Extend DCS Life with In-Place Replacement

Older digital systems, even though fully depreciated, drain the enterprise cash flow because of high operation and maintenance (O&M) costs. Much of the true O&M cost is not reported because it involves removing spares from inventory that were valued at the purchase price, not at today's higher replacement cost.

05/01/1998


KEY WORDS

 

  • Process control and instrumentation

  • Distributed control systems (DCSs)

  • Operator interface

  • Redundant control

  • Supervisory control and data acquisition (SCADA)

Sidebars:
Southern Nevada Water Authority case history

Older digital systems, even though fully depreciated, drain the enterprise cash flow because of high operation and maintenance (O&M) costs. Much of the true O&M cost is not reported because it involves removing spares from inventory that were valued at the purchase price, not at today's higher replacement cost.

The rapid obsolescence of first-generation DCSs is a new factor in the cost equation of process plants, possibly suggesting premature retirement of plants whose lifetime could be reasonably extended with minimal investment.

Original DCS designs used the manufacturer's proprietary data communication, bus voltage levels, and components. Circuit cards were often built with vendor-specific integrated circuits, some of which are no longer produced. Manufacturers often made last-time purchases of specialized components to extend the life of the DCS. Some DCS manufacturers have gone out of the business, or have been purchased and relocated, furthur complicating the procurement of spare parts. The result is a high cost of spare parts and difficulty in locating system diagnostic expertise.

Against this background of aging electronics is an acceleration of technology. Now, a $5,000 PC workstation may be capable of replacing a $60,000 DCS workstation which may require several thousand dollars annually for on-going maintenance. Clearly there is a high payback opportunity to replace first generation DCSs with off-the-shelf technology. The challange is to plan and execute the change-over in a cost effective manner.

Replace within budget

Even when the benefits of replacement are recognized, some companies hesitate because of the perceived difficulty of changing from an old system to a new one. These companies assume an extended project is required, including a comprehensive specification, and a full procurement cycle. They are understandably reluctant to undertake a project for a large, integrated hardware/software system with an extended off site acceptance test, and all the other associated activities, such as training.

A well-structured "replace/in place" program can avoid the problems of replacing everything at once. When properly structured, replace/in place can often be funded within the O&M budget.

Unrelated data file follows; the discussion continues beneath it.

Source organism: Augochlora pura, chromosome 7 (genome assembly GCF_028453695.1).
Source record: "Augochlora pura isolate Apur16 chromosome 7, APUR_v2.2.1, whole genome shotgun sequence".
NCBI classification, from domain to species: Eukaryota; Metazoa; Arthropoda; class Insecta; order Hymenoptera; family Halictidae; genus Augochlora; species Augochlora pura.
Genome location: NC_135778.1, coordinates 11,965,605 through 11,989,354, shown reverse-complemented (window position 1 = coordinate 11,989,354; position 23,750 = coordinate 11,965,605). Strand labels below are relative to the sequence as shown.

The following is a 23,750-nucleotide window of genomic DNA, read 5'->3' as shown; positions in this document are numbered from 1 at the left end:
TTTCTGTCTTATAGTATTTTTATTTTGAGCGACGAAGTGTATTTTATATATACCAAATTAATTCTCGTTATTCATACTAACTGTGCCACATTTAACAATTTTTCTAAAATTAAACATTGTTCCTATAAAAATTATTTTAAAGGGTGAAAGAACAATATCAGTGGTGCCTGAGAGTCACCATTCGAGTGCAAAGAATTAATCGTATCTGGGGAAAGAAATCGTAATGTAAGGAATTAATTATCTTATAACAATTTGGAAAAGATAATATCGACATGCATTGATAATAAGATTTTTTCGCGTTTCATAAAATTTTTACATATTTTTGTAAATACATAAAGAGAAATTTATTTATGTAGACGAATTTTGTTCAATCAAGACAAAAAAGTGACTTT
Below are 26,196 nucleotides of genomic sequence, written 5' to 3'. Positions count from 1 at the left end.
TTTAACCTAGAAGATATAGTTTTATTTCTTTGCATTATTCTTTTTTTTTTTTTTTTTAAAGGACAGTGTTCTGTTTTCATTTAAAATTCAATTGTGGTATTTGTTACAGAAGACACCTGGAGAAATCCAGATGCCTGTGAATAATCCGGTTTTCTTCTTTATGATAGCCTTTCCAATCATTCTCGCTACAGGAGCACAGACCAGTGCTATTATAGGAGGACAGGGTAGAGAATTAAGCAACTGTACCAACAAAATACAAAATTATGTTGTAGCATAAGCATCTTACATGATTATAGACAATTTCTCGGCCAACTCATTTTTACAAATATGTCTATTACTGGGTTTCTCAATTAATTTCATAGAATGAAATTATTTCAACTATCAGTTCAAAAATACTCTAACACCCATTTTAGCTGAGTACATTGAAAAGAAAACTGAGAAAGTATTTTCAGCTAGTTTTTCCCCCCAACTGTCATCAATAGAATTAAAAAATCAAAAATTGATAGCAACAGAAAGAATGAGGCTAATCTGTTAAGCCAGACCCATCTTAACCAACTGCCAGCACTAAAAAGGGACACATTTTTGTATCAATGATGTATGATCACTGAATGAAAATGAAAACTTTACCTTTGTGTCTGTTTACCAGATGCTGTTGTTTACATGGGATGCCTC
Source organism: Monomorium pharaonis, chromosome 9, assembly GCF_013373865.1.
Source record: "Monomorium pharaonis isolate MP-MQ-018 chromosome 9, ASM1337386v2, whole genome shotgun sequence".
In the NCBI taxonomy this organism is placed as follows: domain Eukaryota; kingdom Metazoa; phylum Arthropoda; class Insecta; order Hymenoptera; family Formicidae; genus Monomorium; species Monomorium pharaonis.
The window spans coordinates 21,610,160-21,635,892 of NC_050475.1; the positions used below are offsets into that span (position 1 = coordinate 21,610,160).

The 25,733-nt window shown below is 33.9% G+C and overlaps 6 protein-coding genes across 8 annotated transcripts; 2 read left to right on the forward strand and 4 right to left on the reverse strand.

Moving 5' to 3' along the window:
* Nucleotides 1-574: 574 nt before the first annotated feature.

Structuring a replace/in place program requires starting with a site survey and review of the current system in operation. The basic rule is, if you don't have to replace something, don't. Only the obsolete, high maintenance electronics should be removed. Portions of the system which may be reused include termination racks, some or all of the I/O subsystem, and possibly the CRTs.

Terminations, I/O subsystems

Field wiring is expensive, and if old, can be brittle and difficult to re-wire. Cable designs have been stable for many years. New plug-in connections between the old terminations and the new system may be assembled and installed. Sometimes, I/O circuit cards are reusable. Many suppliers of early DCSs brand-labeled the I/O subsystems. These subsystems may still be available from the original equipment manufacturer or secondary suppliers. If this is the case, new controllers can be connected to the existing I/O subsystem with simple plug-in connections and a suitable I/O driver.

The most difficult replace/in place task usually occurs when redundant controllers are running a complex continuous and sequential process. Unless the control is simple, current technology of PLCs is not recommended for these applications. PLC continuous control algorithms can be difficult to implement and integrate into a comprehensive human machine interface (HMI). Features like tracking, bumpless transfer, and override and constraint control are often not supported. Also, PLCs typically do not support the kind of on-line maintenance and powerfail/restart capabilities provided in a DCS. Two alternatives are available.

One is a change-over of only critical loops to the newer generation of integrated, 3 × 6 or DIN-dimensioned microprocessor controllers such as the ABB MOD30ML, Moore Products 353, or Yokogawa YS170. Since these controllers are primarily for backup or supervisory control, they should be selected based on;

  • Computer interface capabilities;

  • Communication speed;

  • Ability to turn around messages; and